Reconciliation means that you match up the amount of time, resources, or money actually used with that which was budgeted.
Material costs Reconciliation of materials costs means comparing the actual dollar figure that you spent to the estimation for those materials. This is where good estimating literally pays off. If you have not predicted all of the materials items that you ' l l need, including any add-on components that may be required, you' l l underfund your material estimates at budget time. For example, you might ' ve estimated $10,000 for a task ' s materials, but the materials reported did not include licensing for the server software, thus erroneously reflecting an $8,400 cost instead of the actual costs incurred. Time costs The same holds true for the amount of time that you' ve estimated your people will take on various tasks. When performing duration estimates—that is, the amount of time estimated to complete a given task—the person who ' l l be doing the work should generally do the estimating. That person knows their working methodology and can give you a much better time estimate than someone who might approach the task in a different way. Reconciling time costs means that you take a look at the amount, in dollars, that a person ' s hours spent on a task translate to, relative to their salary, compared with the estimates. For example, your team member may have estimated a duration of two days and wound up taking three to get the task completed. Reconciliation indicates a one-day overage of the duration estimate.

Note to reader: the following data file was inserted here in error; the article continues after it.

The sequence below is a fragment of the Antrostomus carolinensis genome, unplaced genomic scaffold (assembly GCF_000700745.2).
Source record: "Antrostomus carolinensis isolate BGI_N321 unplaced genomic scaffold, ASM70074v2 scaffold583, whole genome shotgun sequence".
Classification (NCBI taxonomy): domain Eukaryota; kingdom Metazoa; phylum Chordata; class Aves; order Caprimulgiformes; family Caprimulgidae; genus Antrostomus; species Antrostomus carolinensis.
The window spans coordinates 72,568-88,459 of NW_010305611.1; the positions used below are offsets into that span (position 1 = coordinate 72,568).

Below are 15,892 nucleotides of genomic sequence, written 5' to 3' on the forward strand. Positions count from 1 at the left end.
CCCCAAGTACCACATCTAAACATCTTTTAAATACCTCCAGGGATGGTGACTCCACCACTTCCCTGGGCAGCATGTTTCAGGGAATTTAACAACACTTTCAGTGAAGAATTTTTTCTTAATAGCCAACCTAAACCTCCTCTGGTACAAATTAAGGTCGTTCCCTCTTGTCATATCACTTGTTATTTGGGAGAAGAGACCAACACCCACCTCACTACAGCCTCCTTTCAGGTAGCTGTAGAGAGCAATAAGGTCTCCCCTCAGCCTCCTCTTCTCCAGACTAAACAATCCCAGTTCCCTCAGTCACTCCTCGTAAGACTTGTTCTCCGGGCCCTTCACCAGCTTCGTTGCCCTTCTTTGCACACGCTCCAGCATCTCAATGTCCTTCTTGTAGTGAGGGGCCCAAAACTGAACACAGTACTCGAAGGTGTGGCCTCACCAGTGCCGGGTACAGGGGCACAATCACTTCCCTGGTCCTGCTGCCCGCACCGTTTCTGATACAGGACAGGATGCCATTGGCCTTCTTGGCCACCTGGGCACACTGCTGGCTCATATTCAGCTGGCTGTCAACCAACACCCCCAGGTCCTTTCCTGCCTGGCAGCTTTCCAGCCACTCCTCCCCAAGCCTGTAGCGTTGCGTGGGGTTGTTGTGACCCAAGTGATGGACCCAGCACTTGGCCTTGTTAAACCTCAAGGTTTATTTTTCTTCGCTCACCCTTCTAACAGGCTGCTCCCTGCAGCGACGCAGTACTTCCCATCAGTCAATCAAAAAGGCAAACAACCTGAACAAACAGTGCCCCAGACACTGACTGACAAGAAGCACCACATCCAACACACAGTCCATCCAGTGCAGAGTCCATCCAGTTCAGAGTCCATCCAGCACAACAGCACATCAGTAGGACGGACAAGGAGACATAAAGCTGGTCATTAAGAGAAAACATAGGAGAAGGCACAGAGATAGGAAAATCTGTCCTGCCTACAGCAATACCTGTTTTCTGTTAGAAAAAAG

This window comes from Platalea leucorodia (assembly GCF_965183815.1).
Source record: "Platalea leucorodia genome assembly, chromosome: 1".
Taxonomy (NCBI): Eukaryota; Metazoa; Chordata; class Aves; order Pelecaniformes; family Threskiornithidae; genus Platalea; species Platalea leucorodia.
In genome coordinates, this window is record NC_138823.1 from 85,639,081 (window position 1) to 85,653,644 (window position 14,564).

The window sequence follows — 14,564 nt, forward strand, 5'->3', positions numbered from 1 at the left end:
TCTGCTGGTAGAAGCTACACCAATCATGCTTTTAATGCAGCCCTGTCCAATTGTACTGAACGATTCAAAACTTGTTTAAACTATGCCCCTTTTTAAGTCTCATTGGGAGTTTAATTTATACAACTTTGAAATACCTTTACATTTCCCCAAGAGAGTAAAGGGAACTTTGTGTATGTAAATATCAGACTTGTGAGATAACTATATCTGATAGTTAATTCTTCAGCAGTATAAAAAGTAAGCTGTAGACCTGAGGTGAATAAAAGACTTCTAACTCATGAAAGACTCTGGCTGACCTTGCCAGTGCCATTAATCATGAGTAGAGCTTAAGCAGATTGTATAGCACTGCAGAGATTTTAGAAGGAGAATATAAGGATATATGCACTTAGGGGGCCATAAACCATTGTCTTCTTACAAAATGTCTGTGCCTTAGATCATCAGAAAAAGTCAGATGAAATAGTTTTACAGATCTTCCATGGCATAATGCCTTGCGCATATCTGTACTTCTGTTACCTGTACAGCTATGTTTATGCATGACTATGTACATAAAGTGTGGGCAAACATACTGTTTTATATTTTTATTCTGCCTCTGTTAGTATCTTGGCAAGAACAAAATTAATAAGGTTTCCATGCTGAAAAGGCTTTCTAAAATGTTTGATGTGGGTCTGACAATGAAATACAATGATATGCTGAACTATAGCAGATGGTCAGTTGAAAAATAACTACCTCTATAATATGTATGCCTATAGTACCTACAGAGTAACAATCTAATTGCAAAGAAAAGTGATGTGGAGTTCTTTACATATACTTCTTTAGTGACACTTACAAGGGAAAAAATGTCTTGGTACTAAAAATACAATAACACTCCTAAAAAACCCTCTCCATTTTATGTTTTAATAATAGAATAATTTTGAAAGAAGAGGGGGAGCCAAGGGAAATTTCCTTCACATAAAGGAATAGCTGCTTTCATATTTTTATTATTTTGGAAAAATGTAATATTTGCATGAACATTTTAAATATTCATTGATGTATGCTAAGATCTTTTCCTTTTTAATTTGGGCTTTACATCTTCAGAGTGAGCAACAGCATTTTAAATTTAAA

Human-effort costs Cost-estimating results indicated that you needed one FTE assigned to a task; however, halfway through the task it became apparent that you needed an additional half-FTE.
Keep in mind that not all tasks have a single person involved in them. Tasks may require the participation of several people to get something accomplished. Tasks can be tracked by their material costs, by the amount of time spent doing the task, and by the number of humans needed to finish a task within a specific duration. There is a minor relationship between the duration of a task and the number of human resources applied to it, but you should not talk yourself into thinking that if you throw more bodies at a task, it' l l obviously get done sooner. There is no axiom in project management that says this is so, and you ' l l be guilty of faulty thinking if you allow yourself those thoughts. However, a task may benefit from an additional set of hands for a brief time. That' s where the balancing act comes into play and where you rely on your team members doing the cost estimating to tell you how and why.
Was this article helpful?